Type the onClick event of an element in React (TypeScript)

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Borislav Hadzhiev

Last updated: Apr 17, 2022

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Type the onClick event of an element in React (TypeScript) #

To type the onClick event of an element in React, set its type to React.MouseEvent<HTMLElement>. The MouseEvent interface is used to type onClick events in React.

App.tsx
import React from 'react'; const App = () => { const handleClick = (event: React.MouseEvent<HTMLElement>) => { console.log(event.target); console.log(event.currentTarget); }; return ( <div> <button onClick={handleClick}>Click</button> </div> ); }; export default App;

We typed the event as React.MouseEvent<HTMLElement> because the MouseEvent type is used for onClick events in React.

However, we could have been more specific when typing the event.

The easiest way for you to find out what the type of an event is, is to write the event handler inline and hover over the event parameter in the function.
App.tsx
const App = () => { // 👇️ onClick event is written inline // hover over the `event` parameter with your mouse return ( <div> <button onClick={event => console.log(event)}>Click</button> </div> ); }; export default App;

get type of click event inline

When the event is written inline, I can hover over the event parameter and it shows me what the type of the event is.

TypeScript is able to infer the type of the event when it's written inline.

This is very useful because it works with all events. Simply write a "mock" implementation of your event handler inline and hover over the event parameter to get its type.

Once you know what the type of the event is, you are able to extract your handler function and type it correctly.

Now that we know that the correct type for the onClick event in the example is React.MouseEvent<HTMLButtonElement, MouseEvent>, we can extract our handler function.

App.tsx
import React from 'react'; const App = () => { const handleClick = ( event: React.MouseEvent<HTMLButtonElement, MouseEvent>, ) => { console.log(event.target); console.log(event.currentTarget); }; return ( <div> <button onClick={handleClick}>Click</button> </div> ); }; export default App;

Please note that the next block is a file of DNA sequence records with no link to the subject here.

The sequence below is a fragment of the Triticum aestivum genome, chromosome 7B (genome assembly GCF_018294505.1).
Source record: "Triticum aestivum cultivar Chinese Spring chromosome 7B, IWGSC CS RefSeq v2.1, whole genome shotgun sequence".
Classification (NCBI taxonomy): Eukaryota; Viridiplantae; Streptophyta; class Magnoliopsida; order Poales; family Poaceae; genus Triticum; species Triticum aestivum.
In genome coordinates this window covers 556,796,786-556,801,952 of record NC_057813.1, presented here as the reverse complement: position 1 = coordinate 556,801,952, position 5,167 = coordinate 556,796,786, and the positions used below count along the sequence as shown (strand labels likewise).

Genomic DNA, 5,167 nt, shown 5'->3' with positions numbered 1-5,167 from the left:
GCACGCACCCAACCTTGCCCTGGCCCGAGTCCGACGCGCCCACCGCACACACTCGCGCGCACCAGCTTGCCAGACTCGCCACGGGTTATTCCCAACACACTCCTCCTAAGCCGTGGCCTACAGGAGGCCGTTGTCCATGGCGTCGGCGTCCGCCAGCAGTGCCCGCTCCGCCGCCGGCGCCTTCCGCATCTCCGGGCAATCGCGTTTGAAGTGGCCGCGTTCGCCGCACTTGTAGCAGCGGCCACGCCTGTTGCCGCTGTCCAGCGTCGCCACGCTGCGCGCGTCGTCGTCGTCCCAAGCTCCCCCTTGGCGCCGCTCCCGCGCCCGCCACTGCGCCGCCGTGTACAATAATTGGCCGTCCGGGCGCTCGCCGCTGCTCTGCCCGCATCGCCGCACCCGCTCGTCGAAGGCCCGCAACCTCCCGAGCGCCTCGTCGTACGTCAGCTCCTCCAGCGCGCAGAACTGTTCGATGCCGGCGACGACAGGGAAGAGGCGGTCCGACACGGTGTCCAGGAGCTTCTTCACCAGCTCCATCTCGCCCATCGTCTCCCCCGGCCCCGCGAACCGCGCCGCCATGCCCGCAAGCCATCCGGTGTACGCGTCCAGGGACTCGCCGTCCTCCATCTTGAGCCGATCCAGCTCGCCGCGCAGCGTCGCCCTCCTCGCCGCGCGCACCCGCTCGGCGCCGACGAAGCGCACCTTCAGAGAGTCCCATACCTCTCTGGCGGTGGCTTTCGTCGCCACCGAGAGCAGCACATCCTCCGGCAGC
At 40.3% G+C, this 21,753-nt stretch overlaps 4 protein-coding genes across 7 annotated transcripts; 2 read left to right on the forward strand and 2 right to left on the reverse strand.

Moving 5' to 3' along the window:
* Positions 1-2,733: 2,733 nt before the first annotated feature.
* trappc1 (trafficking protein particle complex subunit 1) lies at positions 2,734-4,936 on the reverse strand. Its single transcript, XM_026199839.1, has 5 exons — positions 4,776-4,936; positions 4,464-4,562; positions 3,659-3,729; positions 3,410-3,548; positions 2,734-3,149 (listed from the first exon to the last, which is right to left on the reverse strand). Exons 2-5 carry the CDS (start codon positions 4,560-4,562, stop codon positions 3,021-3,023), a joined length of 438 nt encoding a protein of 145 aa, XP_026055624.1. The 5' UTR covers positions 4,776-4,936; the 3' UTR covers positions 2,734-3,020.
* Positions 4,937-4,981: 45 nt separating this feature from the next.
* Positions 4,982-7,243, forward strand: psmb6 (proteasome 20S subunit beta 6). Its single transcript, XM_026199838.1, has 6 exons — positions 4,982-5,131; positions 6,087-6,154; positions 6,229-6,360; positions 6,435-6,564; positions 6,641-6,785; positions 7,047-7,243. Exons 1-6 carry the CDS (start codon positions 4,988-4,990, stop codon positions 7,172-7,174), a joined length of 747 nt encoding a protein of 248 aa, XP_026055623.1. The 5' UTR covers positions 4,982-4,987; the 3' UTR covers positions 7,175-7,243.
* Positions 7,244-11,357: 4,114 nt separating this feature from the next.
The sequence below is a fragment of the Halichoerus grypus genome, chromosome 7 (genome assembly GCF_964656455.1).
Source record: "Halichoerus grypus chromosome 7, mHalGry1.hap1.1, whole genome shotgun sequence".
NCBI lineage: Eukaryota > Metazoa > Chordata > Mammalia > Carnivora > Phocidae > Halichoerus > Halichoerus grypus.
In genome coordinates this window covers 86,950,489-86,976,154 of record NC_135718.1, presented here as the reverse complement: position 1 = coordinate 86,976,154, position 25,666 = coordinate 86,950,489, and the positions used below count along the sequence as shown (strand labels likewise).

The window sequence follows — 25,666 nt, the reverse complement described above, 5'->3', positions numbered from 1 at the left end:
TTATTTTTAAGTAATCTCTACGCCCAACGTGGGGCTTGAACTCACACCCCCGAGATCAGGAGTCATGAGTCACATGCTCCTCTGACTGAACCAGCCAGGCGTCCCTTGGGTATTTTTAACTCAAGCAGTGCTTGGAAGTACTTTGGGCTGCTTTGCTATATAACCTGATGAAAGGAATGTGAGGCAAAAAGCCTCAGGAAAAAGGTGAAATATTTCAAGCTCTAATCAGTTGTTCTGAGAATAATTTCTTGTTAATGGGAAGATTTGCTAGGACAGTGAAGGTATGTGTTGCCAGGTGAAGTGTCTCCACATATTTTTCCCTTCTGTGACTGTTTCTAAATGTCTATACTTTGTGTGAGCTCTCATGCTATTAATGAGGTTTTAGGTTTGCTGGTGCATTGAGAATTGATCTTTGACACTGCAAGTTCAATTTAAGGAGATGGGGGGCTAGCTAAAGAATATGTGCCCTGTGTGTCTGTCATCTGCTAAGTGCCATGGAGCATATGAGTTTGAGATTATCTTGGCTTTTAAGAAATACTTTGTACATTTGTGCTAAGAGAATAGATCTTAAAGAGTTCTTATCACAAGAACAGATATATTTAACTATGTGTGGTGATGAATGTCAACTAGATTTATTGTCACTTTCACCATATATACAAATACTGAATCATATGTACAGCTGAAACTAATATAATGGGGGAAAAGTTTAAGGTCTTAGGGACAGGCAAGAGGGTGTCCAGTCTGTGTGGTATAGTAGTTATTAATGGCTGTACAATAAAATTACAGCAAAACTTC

Note that you can use this approach to get the type of all events, not just onClick events.

As long as you write the event handler function inline and hover over the event parameter, TypeScript will be able to infer the event's type.

The currentTarget property on the event gives us access to the element that the event listener is attached to.

On the other hand, the target property on the event gives us a reference to the element that triggered the event (what the user clicked on).

Let's look at an example of how we would use the same approach to get the type of an onClick event on a div element.

App.tsx
const App = () => { // 👇️ onClick event is written inline // hover over the `event` parameter with your mouse return ( <div> <div onClick={event => console.log(event)}>Click</div> </div> ); }; export default App;

get type of onclick event

All we had to do to get the type of the onClick event is - write it inline on the element and hover over the event parameter.

Now that we have the type, we can extract the event handler into a function and type it correctly.

App.tsx
import React from 'react'; const App = () => { const handleClick = (event: React.MouseEvent<HTMLDivElement, MouseEvent>) => { console.log(event.target); console.log(event.currentTarget); }; return ( <div> <div onClick={handleClick}>Click</div> </div> ); }; export default App;
Note that you can use this approach to get the type of all events, not just onClick events.

As long as you write the event handler function inline and hover over the event parameter, TypeScript will be able to infer the event's type.

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